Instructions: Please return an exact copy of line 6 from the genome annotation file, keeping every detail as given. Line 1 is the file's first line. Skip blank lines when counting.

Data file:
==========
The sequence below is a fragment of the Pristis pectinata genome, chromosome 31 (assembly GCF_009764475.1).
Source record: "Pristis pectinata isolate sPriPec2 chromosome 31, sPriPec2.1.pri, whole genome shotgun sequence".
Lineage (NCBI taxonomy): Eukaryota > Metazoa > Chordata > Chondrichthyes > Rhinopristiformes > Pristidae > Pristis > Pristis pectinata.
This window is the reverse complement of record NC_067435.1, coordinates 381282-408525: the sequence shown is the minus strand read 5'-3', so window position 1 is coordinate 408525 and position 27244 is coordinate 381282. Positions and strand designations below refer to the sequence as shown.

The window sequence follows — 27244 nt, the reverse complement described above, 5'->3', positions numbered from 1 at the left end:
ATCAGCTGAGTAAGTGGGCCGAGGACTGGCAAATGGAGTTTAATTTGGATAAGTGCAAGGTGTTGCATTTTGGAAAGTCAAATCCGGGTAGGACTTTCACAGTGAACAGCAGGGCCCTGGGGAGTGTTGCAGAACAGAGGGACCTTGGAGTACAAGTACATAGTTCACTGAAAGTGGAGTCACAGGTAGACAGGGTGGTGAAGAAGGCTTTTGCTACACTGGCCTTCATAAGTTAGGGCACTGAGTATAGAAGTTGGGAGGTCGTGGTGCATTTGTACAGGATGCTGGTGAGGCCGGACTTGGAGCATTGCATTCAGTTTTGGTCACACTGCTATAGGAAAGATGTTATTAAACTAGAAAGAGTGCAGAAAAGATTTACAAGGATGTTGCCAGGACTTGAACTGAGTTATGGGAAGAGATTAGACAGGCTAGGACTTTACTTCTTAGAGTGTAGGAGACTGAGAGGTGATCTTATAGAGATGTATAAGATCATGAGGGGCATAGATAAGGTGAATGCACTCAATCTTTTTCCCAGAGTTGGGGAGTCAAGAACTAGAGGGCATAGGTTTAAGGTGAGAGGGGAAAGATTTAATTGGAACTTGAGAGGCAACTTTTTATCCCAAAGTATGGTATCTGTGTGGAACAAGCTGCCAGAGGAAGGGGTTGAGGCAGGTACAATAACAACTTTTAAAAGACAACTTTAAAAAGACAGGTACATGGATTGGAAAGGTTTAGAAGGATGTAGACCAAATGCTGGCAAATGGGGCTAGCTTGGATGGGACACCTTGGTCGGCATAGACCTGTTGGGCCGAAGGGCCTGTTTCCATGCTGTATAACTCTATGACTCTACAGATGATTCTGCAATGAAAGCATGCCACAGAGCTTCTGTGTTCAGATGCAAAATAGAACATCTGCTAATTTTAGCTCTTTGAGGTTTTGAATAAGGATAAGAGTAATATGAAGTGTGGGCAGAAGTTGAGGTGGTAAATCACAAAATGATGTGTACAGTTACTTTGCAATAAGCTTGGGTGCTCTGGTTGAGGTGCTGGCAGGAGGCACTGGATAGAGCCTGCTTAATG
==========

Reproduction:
ATCAGCTGAGTAAGTGGGCCGAGGACTGGCAAATGGAGTTTAATTTGGATAAGTGCAAGGTGTTGCATTTTGGAAAGTCAAATCCGGGTAGGACTTTCACAGTGAACAGCAGGGCCCTGGGGAGTGTTGCAGAACAGAGGGACCTTGGAGTACAAGTACATAGTTCACTGAAAGTGGAGTCACAGGTAGACAGGGTGGTGAAGAAGGCTTTTGCTACACTGGCCTTCATAAGTTAGGGCACTGAGTATAGAAGTTGGGAGGTCGTGGTGCATTTGTACAGGATGCTGGTGAGGCCGGACTTGGAGCATTGCATTCAGTTTTGGTCACACTGCTATAGGAAAGATGTTATTAAACTAGAAAGAGTGCAGAAAAGATTTACAAGGATGTTGCCAGGACTTGAACTGAGTTATGGGAAGAGATTAGACAGGCTAGGACTTTACTTCTTAGAGTGTAGGAGACTGAGAGGTGATCTTATAGAGATGTATAAGATCATGAGGGGCATAGATAAGGTGAATGCACTCAATCTTTTTCCCAGAGTTGGGGAGTCAAGAACTAGAGGGCATAGGTTTAAGGTGAGAGGGGAAAGATTTAATTGGAACTTGAGAGGCAACTTTTTATCCCAAAGTATGGTATCTGTGTGGAACAAGCTGCCAGAGGAAGGGGTTGAGGCAGGTACAATAACAACTTTTAAAAGACAACTTTAAAAAGACAGGTACATGGATTGGAAAGGTTTAGAAGGATGTAGACCAAATGCTGGCAAATGGGGCTAGCTTGGATGGGACACCTTGGTCGGCATAGACCTGTTGGGCCGAAGGGCCTGTTTCCATGCTGTATAACTCTATGACTCTACAGATGATTCTGCAATGAAAGCATGCCACAGAGCTTCTGTGTTCAGATGCAAAATAGAACATCTGCTAATTTTAGCTCTTTGAGGTTTTGAATAAGGATAAGAGTAATATGAAGTGTGGGCAGAAGTTGAGGTGGTAAATCACAAAATGATGTGTACAGTTACTTTGCAATAAGCTTGGGTGCTCTGGTTGAGGTGCTGGCAGGAGGCACTGGATAGAGCCTGCTTAATG